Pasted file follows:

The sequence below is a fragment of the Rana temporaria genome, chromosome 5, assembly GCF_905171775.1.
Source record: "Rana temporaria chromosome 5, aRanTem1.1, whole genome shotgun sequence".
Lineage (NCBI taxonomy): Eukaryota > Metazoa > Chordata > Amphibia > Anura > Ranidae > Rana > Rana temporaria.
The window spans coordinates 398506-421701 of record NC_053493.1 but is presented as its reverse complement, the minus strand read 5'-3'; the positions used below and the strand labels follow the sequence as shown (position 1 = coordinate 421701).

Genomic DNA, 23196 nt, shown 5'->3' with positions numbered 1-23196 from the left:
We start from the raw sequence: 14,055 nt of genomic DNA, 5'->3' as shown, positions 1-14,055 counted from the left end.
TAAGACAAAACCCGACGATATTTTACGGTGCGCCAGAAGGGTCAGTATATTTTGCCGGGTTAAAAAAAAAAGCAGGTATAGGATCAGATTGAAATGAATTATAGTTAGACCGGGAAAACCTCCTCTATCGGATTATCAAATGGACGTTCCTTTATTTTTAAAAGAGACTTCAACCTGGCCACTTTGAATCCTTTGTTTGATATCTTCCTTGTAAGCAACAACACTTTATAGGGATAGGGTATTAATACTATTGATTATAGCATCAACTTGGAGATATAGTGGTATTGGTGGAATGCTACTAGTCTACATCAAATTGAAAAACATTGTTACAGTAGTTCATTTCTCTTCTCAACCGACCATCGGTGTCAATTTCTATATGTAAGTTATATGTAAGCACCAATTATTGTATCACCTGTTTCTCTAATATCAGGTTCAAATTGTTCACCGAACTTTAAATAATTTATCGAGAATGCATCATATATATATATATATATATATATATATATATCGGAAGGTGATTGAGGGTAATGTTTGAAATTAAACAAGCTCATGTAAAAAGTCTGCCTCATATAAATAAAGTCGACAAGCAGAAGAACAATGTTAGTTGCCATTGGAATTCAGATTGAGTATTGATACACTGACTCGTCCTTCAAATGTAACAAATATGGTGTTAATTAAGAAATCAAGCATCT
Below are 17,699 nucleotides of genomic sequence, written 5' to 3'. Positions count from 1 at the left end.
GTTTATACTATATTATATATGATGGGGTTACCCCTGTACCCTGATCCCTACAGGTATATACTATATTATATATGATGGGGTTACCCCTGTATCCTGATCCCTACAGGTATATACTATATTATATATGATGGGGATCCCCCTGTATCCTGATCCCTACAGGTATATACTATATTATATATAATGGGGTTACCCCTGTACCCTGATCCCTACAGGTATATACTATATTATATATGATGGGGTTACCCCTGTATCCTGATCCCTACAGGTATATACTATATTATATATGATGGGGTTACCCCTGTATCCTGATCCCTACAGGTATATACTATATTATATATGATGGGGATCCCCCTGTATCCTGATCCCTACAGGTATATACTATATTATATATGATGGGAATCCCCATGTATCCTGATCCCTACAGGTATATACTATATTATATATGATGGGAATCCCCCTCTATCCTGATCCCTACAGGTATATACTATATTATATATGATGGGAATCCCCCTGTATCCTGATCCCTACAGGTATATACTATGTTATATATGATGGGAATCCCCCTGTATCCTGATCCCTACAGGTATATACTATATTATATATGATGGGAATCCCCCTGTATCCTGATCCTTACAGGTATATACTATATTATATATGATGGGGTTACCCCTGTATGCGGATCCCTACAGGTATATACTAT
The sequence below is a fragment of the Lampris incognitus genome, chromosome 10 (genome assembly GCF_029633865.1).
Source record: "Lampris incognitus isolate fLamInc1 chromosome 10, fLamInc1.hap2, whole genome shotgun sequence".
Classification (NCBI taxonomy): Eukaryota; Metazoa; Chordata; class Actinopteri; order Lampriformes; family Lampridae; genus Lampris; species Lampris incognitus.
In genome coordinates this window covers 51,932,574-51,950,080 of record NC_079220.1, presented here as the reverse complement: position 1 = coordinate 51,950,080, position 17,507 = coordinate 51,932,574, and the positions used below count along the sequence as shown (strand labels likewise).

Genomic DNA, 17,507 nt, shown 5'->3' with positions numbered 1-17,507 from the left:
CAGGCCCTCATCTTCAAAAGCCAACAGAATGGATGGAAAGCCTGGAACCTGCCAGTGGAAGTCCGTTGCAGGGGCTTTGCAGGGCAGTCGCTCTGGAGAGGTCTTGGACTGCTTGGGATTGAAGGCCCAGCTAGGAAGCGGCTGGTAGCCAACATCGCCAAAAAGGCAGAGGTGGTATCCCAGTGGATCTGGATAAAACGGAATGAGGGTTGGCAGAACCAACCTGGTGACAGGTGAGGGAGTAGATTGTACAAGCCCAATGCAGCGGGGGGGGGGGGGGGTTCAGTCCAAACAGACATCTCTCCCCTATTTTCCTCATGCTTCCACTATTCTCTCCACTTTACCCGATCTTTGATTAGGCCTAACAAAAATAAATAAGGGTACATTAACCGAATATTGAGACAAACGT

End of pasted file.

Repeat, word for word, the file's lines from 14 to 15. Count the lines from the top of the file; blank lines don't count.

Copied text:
Genomic DNA, 17,507 nt, shown 5'->3' with positions numbered 1-17,507 from the left:
CAGGCCCTCATCTTCAAAAGCCAACAGAATGGATGGAAAGCCTGGAACCTGCCAGTGGAAGTCCGTTGCAGGGGCTTTGCAGGGCAGTCGCTCTGGAGAGGTCTTGGACTGCTTGGGATTGAAGGCCCAGCTAGGAAGCGGCTGGTAGCCAACATCGCCAAAAAGGCAGAGGTGGTATCCCAGTGGATCTGGATAAAACGGAATGAGGGTTGGCAGAACCAACCTGGTGACAGGTGAGGGAGTAGATTGTACAAGCCCAATGCAGCGGGGGGGGGGGGGGGTTCAGTCCAAACAGACATCTCTCCCCTATTTTCCTCATGCTTCCACTATTCTCTCCACTTTACCCGATCTTTGATTAGGCCTAACAAAAATAAATAAGGGTACATTAACCGAATATTGAGACAAACGT